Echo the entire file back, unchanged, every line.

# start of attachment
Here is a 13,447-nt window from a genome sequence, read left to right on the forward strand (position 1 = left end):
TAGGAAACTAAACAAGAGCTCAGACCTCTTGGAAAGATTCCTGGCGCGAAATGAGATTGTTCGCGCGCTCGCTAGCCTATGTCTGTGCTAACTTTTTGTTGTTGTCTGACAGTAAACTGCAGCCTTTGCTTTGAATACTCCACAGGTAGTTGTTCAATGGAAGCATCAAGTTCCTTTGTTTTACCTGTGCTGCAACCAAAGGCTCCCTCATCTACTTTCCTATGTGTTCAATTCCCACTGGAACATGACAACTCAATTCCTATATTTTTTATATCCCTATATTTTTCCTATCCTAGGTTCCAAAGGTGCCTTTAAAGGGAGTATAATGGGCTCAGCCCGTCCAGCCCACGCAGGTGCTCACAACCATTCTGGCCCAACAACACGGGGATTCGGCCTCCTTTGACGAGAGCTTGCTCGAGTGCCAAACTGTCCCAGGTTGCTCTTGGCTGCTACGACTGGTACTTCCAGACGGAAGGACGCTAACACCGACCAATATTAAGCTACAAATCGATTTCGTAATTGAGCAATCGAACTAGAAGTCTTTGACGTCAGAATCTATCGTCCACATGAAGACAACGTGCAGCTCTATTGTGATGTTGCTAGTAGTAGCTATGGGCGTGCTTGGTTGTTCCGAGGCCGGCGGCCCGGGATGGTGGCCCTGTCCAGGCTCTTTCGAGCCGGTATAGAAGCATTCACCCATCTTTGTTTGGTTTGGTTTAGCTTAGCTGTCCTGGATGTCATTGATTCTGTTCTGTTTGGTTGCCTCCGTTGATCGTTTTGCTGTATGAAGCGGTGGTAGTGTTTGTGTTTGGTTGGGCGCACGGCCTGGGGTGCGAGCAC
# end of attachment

Here is a 13,447-nt window from a genome sequence, read left to right on the forward strand (position 1 = left end):
TAGGAAACTAAACAAGAGCTCAGACCTCTTGGAAAGATTCCTGGCGCGAAATGAGATTGTTCGCGCGCTCGCTAGCCTATGTCTGTGCTAACTTTTTGTTGTTGTCTGACAGTAAACTGCAGCCTTTGCTTTGAATACTCCACAGGTAGTTGTTCAATGGAAGCATCAAGTTCCTTTGTTTTACCTGTGCTGCAACCAAAGGCTCCCTCATCTACTTTCCTATGTGTTCAATTCCCACTGGAACATGACAACTCAATTCCTATATTTTTTATATCCCTATATTTTTCCTATCCTAGGTTCCAAAGGTGCCTTTAAAGGGAGTATAATGGGCTCAGCCCGTCCAGCCCACGCAGGTGCTCACAACCATTCTGGCCCAACAACACGGGGATTCGGCCTCCTTTGACGAGAGCTTGCTCGAGTGCCAAACTGTCCCAGGTTGCTCTTGGCTGCTACGACTGGTACTTCCAGACGGAAGGACGCTAACACCGACCAATATTAAGCTACAAATCGATTTCGTAATTGAGCAATCGAACTAGAAGTCTTTGACGTCAGAATCTATCGTCCACATGAAGACAACGTGCAGCTCTATTGTGATGTTGCTAGTAGTAGCTATGGGCGTGCTTGGTTGTTCCGAGGCCGGCGGCCCGGGATGGTGGCCCTGTCCAGGCTCTTTCGAGCCGGTATAGAAGCATTCACCCATCTTTGTTTGGTTTGGTTTAGCTTAGCTGTCCTGGATGTCATTGATTCTGTTCTGTTTGGTTGCCTCCGTTGATCGTTTTGCTGTATGAAGCGGTGGTAGTGTTTGTGTTTGGTTGGGCGCACGGCCTGGGGTGCGAGCAC